Egyptian bloggers speak

This video, recorded during the Mubarak dictatorship in Egypt, says about itself:

September 2006

An Egyptian blogger is facing eleven years in prison in the country’s first ever ‘blogger trial’. The case reveals the extent to which the internet is shaping political protests in Egypt.

“I think the blogs are having a direct impact on Egyptian society“, states political scientist Rabab El Mahdy. “They’re attracting younger people that we haven’t been able to reach through traditional routes”. Under Egypt‘s emergency laws, demonstrations are illegal. But in hundreds of internet articles, protestors are revealing their government’s brutal tactics and demanding change.

From Aswat Masriya (Cairo, Egypt):

Egypt: Blogging – From Expression Venue to Continuous Revolution

22 October 2012

Prominent Egyptian bloggers said on Sunday that blogging is still significant although it has developed to keep up with the rapidly unfolding events.

In a conference that grouped bloggers Wael Abass, Nawara Negm, Wael Khalil and Lillian Wagdy, Wael Abass said that even television coverage has developed to keep audience updated with the latest news.

Abass added that blogs initially focused on poetry, culture, analyses and philosophy, but eventually people found a need to learn about events in 140 characters and instant image-sharing, referring to Twitter.

Abass insisted that he does not see a difference between freedom of expression before and after the uprising, pointing to the sharp polarization in the media.

Nawara Negm said that the role of blogging is still essential in light of unfolding developments, adding that while she had refrained from blogging for a period, recent events have forced her to return to her blog.

“The current situation raises the need for us to explain our views. I see a second struggle that requires preparation”, the political activist and blogger said.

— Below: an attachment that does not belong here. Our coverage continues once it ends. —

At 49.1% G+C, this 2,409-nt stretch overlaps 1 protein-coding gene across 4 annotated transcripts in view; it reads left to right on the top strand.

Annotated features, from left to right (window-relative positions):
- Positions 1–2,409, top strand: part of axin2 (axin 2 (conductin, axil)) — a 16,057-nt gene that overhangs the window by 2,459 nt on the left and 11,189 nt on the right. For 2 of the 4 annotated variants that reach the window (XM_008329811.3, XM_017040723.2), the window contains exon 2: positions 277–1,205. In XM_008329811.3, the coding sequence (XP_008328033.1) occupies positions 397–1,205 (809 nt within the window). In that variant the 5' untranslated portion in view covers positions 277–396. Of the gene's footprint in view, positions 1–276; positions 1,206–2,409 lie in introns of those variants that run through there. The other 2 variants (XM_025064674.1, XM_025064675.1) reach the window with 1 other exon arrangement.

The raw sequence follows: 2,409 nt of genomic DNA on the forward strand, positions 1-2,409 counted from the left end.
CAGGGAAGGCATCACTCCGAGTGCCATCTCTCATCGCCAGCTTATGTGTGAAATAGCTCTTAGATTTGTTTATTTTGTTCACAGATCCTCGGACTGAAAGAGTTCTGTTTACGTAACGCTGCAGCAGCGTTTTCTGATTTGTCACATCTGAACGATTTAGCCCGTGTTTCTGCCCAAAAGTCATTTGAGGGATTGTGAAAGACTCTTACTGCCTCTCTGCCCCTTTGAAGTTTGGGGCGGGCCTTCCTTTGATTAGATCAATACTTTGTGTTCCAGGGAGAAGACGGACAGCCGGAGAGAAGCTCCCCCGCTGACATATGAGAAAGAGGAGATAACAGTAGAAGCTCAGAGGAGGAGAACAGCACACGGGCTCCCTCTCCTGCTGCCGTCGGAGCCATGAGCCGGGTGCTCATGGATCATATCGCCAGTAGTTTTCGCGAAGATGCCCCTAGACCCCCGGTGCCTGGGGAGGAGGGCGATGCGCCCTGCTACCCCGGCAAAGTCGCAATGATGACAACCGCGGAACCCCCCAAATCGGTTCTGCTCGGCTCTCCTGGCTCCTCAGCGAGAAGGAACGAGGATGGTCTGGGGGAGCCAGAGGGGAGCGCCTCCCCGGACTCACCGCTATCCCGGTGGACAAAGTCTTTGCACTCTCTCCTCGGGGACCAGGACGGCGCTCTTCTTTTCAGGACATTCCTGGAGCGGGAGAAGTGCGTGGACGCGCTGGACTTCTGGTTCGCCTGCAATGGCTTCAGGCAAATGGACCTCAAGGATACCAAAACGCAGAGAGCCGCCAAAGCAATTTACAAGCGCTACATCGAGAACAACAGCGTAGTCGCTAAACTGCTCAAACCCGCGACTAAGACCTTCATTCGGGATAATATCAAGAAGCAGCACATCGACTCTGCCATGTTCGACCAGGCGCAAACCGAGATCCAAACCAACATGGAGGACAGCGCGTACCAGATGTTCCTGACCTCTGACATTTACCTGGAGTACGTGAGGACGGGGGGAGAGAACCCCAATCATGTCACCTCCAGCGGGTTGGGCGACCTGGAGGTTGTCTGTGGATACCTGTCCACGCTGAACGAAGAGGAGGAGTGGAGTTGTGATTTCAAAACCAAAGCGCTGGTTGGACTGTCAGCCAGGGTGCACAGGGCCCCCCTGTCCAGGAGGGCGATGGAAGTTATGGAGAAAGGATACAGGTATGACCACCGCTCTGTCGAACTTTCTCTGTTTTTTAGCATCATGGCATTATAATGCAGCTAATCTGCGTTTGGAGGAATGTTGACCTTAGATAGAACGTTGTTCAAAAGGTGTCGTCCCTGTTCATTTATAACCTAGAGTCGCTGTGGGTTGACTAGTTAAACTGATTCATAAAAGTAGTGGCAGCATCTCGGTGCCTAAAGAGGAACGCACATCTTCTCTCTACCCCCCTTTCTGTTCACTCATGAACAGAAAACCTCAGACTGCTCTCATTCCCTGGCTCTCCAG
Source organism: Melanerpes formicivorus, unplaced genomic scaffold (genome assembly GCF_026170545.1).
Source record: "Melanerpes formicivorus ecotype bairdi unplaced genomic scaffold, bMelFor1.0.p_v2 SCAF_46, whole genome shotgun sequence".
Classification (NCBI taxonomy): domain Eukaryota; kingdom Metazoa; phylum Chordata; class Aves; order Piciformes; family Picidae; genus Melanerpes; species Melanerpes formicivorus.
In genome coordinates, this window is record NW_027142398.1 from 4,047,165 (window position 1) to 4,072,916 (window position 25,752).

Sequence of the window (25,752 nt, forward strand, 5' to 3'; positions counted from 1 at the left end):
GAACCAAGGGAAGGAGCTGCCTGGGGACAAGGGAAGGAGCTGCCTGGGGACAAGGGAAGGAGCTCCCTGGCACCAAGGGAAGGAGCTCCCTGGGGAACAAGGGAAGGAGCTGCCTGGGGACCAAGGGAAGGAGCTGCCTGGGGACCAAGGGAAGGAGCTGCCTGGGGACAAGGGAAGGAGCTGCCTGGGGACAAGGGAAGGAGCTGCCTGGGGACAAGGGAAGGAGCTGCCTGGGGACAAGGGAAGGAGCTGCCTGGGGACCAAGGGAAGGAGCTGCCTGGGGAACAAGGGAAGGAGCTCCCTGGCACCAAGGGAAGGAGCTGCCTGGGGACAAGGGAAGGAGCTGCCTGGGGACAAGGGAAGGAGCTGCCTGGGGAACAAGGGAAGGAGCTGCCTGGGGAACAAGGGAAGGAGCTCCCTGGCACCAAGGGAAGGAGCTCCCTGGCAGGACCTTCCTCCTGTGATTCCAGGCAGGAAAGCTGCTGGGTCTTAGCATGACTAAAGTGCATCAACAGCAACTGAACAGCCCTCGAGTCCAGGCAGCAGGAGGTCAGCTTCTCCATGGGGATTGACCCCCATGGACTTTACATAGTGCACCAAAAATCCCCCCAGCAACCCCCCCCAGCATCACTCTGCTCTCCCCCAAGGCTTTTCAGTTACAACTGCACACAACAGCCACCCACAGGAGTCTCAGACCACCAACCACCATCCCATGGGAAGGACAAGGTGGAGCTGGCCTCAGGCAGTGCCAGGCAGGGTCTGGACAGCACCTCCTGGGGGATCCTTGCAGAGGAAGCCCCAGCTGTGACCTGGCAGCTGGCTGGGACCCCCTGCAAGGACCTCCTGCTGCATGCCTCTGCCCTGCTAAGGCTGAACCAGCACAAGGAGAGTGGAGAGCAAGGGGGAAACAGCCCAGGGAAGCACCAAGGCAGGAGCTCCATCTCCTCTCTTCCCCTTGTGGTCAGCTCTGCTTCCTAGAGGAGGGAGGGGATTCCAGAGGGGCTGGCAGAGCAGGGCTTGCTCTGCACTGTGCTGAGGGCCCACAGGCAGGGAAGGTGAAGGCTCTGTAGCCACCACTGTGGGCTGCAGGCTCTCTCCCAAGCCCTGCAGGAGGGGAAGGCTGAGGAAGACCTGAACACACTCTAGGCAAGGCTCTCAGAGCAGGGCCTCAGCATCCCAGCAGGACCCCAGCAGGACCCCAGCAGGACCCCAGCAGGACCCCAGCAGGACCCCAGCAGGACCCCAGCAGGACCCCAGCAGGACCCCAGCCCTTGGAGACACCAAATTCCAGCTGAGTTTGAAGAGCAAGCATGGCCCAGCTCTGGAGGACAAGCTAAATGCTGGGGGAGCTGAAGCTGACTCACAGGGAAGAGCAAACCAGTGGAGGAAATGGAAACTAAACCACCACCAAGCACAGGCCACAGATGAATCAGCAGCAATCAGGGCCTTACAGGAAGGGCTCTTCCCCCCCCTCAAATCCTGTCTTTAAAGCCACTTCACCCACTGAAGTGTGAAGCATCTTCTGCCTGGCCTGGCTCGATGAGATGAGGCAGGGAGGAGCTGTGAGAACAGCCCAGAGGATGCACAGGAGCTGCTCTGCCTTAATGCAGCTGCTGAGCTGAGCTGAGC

Wael Khalil argued that Twitter changed the understanding of blogging as it provided the people with a new venue where information sharing is very rapid.

He pointed, at Aswat Masriya’s headquarters, that Twitter is a comprehensive venue that reflects all sides and faces of a story, reflecting an accurate image of the weight of an issue.

He cited an incident in October of last year where reactions on Twitter stopped a decree from ever reaching the street.

Khalil believes that the advantage of blogging is that it is owned and controlled by the people and may therefore be used however they wish.

He added that social/new media becomes even more influential when traditional media borrows some of the issues circulating on it and offers it to a wider audience.

Lilian Wagdy said that before last year’s uprising, she worked in “traditional journalism” before turning to “the people’s journalism”, referring to blogging, she added that the act indirectly led to her being laid off.

Wagdy believes that “citizen journalists” have the option of whether to be objective but must deliver the truth as that is how mutual trust is developed.

She explained that people have developed awareness and willingness to investigate news and their sources as to act accordingly, in a period often less than five minutes.

Supporting Lilian’s argument, Khalil cited four incidents where photoshoped images circulated the web, adding that the investigation process done by the people is part of their learning experience.

Negm said that bloggers turned down an attempt to have them all unite in one platform in 2007, describing the approach as “bleaching a pavement”.

Agreeing with Negm, Abass stressed that blogging is an individual activity, not collective, adding however that bloggers could unite efforts for one cause, such as pressure to release a detainee.

Abass explained that his disappointment with traditional media is what initially gave him an incentive to blog. “An opposition newspaper wishing the president a happy birthday for instance and no mention of minorities, such as atheists, homosexuals, etc”, Abass said.

He pointed out that as bloggers do not work for a salary, posses little resources and do not abide by editorial policies of institutions, their incentives are very personal.

Negm claimed that while before the uprising bloggers were monitored by State Security, new forces and political factions are now on that as well.

An employee of Egypt’s state television (Maspero), Negm, like Abass, insisted that nothing has really changed, but the “revolution continues”.

She added that the uprising’s only advantage is that it let each revolutionary know that they are not alone, pointing to collective action.

“There is still a regime that plays the same game and opposition trying to expand their freedom venue. Supposedly the revolution began to change all this”, Wagdy said.

Abass argued that the ex-regime allowed calculated and monitored breathing rooms that the internet helped the opposition expand, leading to collective awareness and the uprising.

Khalil said that the uprising made known that the internet is not only an expression venue but a tool for action.

New Visions for Egypt’s Ongoing Revolution: here.